The Tottenham Sculpture Pavilion, by Jack Wates & Merrett Houmøller Architects.

Sculpture garden to explore and exhibit visual art.


The sculpture garden would become a platform for members of the Warehouse District to explore and exhibit visual art. One possibility could be to co-ordinate with New River Studios such that it becomes an extension of their creative programming. We would suggest that the pavilion supports an artist residency programme with each resident creating a project that becomes a part of the garden. With lockable storage and workshop space, we feel the sculpture garden would be ideal for locals to run, and participate in, workshops that could range from architecture and crafts to sculpture, pottery, life drawing and painting.

  • Tottenham Pavilion shortlist
  • Tottenham Pavilion shortlist
  • Tottenham Pavilion shortlist


A pavilion that occupies the perimeter of the site to support a sheltered community sculpture garden. The pavilion employs the simple aesthetic of a repeated pitched roof to communicate a sense of collectivity. The pitches are then extruded into the site at various depths to form sheltered space that is open to the garden within, as well as an enclosed studio/workshop space and a garden shed.


The project would be constructed using a vertical timber-slatted facade that would be spaced to allow passersby on Eade Road to catch glimpses of the garden within. The pavilion is designed to be easy to build with one simple structural system repeated throughout. The roof would be constructed from an inexpensive yet durable material such as Coroline and a simple guttering system would be employed to harvest water for the garden.


The garden would consist of a series of raised beds housing native wild plants and flowers as well as a number of small birch trees. Plinths would be positioned throughout the space and we are keen on the garden becoming a multi-sensory space in which smells and colours provide context to pieces of sculpture. The aspiration is that this would be a relatively low-maintenance garden but that there would be spaces in the project for people in the community to take ownership, if desired.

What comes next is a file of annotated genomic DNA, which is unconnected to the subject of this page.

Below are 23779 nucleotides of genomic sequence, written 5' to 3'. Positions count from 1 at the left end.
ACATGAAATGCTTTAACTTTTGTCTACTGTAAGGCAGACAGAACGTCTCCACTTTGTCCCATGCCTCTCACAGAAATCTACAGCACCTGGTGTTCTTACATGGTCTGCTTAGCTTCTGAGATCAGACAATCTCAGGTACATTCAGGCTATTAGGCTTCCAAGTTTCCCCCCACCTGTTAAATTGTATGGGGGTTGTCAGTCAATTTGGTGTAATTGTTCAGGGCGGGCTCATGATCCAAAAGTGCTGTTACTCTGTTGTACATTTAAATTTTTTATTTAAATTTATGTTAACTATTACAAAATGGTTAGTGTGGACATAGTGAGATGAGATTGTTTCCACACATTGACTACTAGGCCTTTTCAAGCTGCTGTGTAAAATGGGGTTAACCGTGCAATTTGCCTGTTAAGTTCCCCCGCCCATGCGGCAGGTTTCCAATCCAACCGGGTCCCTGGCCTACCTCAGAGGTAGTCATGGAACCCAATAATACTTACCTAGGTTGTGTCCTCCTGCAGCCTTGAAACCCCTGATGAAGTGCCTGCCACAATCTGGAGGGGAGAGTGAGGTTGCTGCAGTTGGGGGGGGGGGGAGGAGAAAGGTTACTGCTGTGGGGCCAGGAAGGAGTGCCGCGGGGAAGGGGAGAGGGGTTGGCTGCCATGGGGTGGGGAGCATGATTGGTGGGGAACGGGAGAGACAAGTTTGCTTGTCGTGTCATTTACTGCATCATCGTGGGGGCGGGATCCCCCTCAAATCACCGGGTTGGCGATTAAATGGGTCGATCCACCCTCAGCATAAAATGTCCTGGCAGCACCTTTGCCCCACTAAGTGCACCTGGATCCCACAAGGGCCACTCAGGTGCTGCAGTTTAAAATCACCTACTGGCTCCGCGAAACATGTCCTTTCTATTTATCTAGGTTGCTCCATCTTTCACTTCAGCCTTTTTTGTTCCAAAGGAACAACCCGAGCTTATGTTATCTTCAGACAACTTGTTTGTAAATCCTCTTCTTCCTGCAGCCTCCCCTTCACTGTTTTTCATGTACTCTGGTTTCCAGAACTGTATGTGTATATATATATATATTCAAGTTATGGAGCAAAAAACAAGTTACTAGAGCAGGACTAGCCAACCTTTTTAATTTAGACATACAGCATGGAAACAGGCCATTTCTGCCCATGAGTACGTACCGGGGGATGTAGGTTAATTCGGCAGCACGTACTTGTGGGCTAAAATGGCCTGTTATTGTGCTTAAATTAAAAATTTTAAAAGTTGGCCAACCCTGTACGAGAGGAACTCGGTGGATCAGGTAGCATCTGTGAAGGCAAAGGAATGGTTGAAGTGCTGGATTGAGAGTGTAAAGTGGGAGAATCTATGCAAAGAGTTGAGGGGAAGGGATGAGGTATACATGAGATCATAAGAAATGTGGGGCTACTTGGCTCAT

Keen for the pavilion to add a visual art offering to a community that already boasts an extensive range of music, dance and theatre-based activities. The sculpture garden would become a platform for members of both the warehouse and local communities, as well as artists from further afield, to explore and exhibit visual artwork.

"Both designs were my favourites, it really was splitting hairs between them."

Ryan Hughes, Architect &
Harringay Warehouse District resident

“This has the strength of focusing on a single, well-expressed and well thought out idea.”

Clare Richards, ft'works

“This is a lovely idea - and brings a much needed tranquil, green space to the area. Its beautifully executed in its design approach, making great use of what could be considered a rather difficult site.”

Aida Esposito, Creative Industries Consultant

“The ambition and broad use of the site nearly won this project first position overall. As a proposal of a 'place' for the HWD, for dwelling and activities, it scored highly.”

Sean McAlister, Sean & Stephen

"I liked the way they had managed to deal with boundary of the site, creating a real sort of haven."

Katy Marks, Citizens Design Bureau

“On a tight budget, I think most of the elements I like about the design would be value engineered out.”

Stephen Mackie, Sean & Stephen


Jack Wates.

Jack Wates is an artist, designer and lecturer based at New River Studios. He has a background in architecture and produces multi-sensory scenography projects that are often defined by temporal narratives. His work takes form across a range of disciplines, from installations to public realm art, architectural lighting design, theatre, film and the production of images.

Merrett Houmøller Architects.

Peter Merrett & Robert Houmølle formed Merrett Houmøller Architects in 2014, bringing with them a broad range of experience in architectural practice, teaching and research. They share an interest in architecture as a response to the specific social and urban context of the project, in creating successful public and communal spaces, and in design as a process of making.

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